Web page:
Be Cautious about Reaffirming a Debt
Reaffirming a debt, including a vehicle loan, can be a very sensible choice. But be fully aware of the risks and possible other options.
Last time we introduced reaffirmation agreements as a good way to keep collateral like a vehicle under Chapter 7. Essentially, you get to keep the vehicle or other collateral in return for agreeing to remain liable on the debt. Plus this enables you to put positive information on your credit report as you make each monthly payment.
But reaffirming a debt comes with risks. You need to be clear about those risks as you consider whether to sign a reaffirmation agreement.
We’ll focus again today on vehicle loan reaffirmations because they are common, and a handy way to explain the issues.
Passing up Your One Opportunity to Escape the Debt
Chapter 7 “straight bankruptcy” gives you the near-lifetime opportunity to get out from under your debts. Don’t pass up on this opportunity as to any of your debts unless you do so with your eyes wide open.
Be especially careful with relatively large debts, such as a car or truck loan.
Are you are simply assuming that you want your present vehicle and its debt, without seriously considering other alternatives? Stop and think about whether you have ANY alternatives. Do you have a friend or relative who’d sell (or maybe even give) you another, cheaper, but reasonably reliable vehicle? Does public or other alternate transportation make sense considering how much money you’d save, on monthly payments AND the other many costs of vehicle ownership? What other transportation could you get with the money you’d save without a vehicle payment and the other costs?
Sometimes it absolutely makes sense to get rid of all of your other debts and just reaffirm one. But think long and hard about whether it might be better for you—on the short run and long—to not reaffirm and thus get rid of ALL your debts.
The big risk when you reaffirm a debt is having to pay it later when you wished you didn’t.
Circumstances change. In the context of a vehicle loan, you might not be able to afford the payments like you expected. The vehicle may cost lots more in repairs. A much less expensive vehicle may come your way and you wish you weren’t stuck with the reaffirmed one. Your job or other life circumstances may change so you don’t need the vehicle so much.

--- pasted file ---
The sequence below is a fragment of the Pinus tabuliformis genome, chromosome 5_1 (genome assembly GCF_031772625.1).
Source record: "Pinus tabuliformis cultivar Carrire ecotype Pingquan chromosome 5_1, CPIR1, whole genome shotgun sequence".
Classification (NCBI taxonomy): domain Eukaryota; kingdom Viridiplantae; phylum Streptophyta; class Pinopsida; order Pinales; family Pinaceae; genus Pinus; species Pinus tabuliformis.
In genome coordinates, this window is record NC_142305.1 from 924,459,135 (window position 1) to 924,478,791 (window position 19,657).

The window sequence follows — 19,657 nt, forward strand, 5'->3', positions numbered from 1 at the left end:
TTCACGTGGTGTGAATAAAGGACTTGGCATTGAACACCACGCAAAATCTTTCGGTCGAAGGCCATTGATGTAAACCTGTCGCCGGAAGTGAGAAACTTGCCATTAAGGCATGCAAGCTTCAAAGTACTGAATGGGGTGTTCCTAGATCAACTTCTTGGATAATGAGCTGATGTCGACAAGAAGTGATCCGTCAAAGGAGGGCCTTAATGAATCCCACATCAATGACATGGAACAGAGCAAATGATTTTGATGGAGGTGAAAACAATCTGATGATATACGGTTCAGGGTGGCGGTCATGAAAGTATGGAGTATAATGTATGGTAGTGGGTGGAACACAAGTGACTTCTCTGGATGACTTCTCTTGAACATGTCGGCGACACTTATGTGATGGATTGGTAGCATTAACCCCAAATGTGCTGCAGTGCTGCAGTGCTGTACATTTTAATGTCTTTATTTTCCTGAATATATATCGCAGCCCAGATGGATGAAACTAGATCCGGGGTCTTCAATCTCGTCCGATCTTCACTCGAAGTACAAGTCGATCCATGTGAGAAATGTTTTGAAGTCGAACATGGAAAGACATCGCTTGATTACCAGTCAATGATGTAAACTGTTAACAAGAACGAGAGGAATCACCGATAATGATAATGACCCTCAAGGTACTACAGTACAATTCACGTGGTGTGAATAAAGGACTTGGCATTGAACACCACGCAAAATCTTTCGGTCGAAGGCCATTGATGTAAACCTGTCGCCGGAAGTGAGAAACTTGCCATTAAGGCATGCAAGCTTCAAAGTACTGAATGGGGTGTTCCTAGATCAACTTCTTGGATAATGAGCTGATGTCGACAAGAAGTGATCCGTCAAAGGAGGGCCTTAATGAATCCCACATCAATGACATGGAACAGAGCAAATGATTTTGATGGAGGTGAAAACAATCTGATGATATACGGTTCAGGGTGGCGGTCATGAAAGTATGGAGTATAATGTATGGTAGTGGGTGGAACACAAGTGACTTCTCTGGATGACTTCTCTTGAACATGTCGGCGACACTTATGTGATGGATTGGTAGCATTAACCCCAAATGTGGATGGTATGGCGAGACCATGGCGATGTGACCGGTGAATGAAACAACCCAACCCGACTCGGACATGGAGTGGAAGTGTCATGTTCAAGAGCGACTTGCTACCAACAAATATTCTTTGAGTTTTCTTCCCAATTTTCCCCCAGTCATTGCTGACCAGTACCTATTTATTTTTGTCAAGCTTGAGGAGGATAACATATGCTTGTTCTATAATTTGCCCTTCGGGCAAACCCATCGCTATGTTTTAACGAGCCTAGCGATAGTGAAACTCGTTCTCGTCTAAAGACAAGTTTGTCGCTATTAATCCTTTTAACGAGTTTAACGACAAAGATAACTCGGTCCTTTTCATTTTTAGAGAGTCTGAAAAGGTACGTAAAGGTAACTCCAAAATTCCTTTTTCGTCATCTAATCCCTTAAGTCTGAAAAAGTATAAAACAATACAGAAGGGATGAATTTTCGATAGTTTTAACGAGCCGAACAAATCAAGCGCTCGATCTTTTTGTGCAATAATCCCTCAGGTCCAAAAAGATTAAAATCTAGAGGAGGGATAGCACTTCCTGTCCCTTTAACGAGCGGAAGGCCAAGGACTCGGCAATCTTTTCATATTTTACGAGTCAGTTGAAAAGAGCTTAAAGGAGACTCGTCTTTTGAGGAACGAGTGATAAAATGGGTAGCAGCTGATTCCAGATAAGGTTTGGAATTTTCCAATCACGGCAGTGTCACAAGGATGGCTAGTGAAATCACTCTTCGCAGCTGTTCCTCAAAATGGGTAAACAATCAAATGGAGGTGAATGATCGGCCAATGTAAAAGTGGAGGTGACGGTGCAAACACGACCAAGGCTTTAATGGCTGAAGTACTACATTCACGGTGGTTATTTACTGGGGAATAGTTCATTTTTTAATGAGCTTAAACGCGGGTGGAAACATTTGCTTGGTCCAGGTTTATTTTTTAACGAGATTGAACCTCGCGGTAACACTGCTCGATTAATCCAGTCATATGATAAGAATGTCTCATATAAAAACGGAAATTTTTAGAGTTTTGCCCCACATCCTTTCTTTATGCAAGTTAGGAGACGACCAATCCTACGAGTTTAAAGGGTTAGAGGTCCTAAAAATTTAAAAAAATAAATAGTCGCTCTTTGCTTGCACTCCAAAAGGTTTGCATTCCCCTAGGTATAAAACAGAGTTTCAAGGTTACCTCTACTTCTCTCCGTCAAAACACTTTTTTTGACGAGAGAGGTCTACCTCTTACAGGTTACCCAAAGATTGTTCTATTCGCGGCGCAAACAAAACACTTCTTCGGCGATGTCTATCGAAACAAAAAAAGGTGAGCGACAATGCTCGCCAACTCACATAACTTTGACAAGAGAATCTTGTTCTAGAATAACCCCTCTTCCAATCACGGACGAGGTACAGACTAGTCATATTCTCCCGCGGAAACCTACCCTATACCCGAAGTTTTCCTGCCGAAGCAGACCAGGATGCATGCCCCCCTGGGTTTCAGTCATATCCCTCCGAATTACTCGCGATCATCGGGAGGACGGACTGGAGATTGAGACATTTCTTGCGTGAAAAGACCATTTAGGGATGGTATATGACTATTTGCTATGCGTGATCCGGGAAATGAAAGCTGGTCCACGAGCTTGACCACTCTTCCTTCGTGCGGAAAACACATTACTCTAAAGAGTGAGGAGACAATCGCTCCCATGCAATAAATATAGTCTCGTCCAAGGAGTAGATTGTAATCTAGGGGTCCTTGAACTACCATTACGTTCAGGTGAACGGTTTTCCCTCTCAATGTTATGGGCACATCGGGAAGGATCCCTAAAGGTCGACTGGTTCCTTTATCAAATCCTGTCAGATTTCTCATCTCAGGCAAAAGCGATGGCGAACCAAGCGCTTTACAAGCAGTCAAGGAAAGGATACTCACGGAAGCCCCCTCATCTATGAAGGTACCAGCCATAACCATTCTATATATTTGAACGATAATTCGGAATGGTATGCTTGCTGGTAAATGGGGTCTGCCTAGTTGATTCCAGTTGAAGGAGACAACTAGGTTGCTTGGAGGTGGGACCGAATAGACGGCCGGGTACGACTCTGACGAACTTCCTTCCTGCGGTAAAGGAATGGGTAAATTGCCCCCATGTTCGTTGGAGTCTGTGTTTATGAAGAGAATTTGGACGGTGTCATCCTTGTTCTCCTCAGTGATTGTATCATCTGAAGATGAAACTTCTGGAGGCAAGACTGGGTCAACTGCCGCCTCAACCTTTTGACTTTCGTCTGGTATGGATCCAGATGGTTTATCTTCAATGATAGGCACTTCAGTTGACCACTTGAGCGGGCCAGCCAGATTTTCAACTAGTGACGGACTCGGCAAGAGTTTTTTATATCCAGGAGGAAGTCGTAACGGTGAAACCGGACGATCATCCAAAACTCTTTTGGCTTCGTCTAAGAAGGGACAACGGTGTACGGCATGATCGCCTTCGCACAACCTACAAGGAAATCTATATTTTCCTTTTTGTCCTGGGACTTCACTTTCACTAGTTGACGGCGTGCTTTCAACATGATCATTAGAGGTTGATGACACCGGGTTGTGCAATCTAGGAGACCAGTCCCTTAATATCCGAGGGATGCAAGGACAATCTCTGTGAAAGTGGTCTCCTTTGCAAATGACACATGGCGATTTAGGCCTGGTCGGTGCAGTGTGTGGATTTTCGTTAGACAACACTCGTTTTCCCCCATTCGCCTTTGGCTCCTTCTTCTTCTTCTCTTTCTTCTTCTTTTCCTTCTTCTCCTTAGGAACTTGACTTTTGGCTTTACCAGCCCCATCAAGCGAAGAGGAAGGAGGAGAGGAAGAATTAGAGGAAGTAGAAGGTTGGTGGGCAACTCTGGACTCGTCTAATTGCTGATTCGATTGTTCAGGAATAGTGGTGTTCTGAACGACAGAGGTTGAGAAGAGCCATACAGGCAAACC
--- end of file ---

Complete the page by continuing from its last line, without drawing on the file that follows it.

If your vehicle gets repossessed at some point after you’ve reaffirmed the debt you’ll very likely owe a substantial balance. That’s because the creditor will likely sell the repossessed vehicle at an auto auction for very little proceeds. It will apply those modest sale proceeds to the debt, but after likely adding large fees related to the repossession. The creditor will then demand payment of this “deficiency balance” in a lump sum. If you don’t pay it quickly vehicle creditors usually don’t hesitate to sue for that balance.
So after having gone through bankruptcy months or years later you end up with a new serious debt problem. You’d also significantly hurt your credit record just when you’d hoped to make progress after your bankruptcy filing.
Avoiding this Risk
Of course you can avoid this risk by surrendering your vehicle or other collateral and not reaffirming the debt. Any potential deficiency balance or other obligation would then be discharged—permanently written off. This would happen within 3 or 4 months after your bankruptcy filing, and you’d be completely free of the debt.
You MIGHT be able to keep the collateral WITHOUT reaffirming the debt. In SOME circumstances you could just keep current on the payments, fulfill any other obligations on the debt (such as maintaining the required insurance on the vehicle), but NOT enter into a reaffirmation agreement. Under some state laws the creditor could not or would not repossess the vehicle. Then if your circumstances later changed you could surrender the vehicle without owing anything. Because you had not reaffirmed the debt the creditor would only have rights to the collateral itself. It would have no further rights on the debt, including to any deficiency balance.
Talk with your bankruptcy lawyer about whether this “pass-through” option is available on your vehicle or other secured loan. It depends on your state’s laws, the practices of your lender, and sometimes your specific circumstances.
Choosing to Accept the Risk
Reaffirming a debt may be completely sensible. If you definitely need or even strongly want your vehicle (or other collateral), can afford both the monthly payment and other costs of ownership, can do so long-term, reaffirming the debt can be a prudent choice. Just do it only after getting fully informed of the risks and seriously considering the alternatives.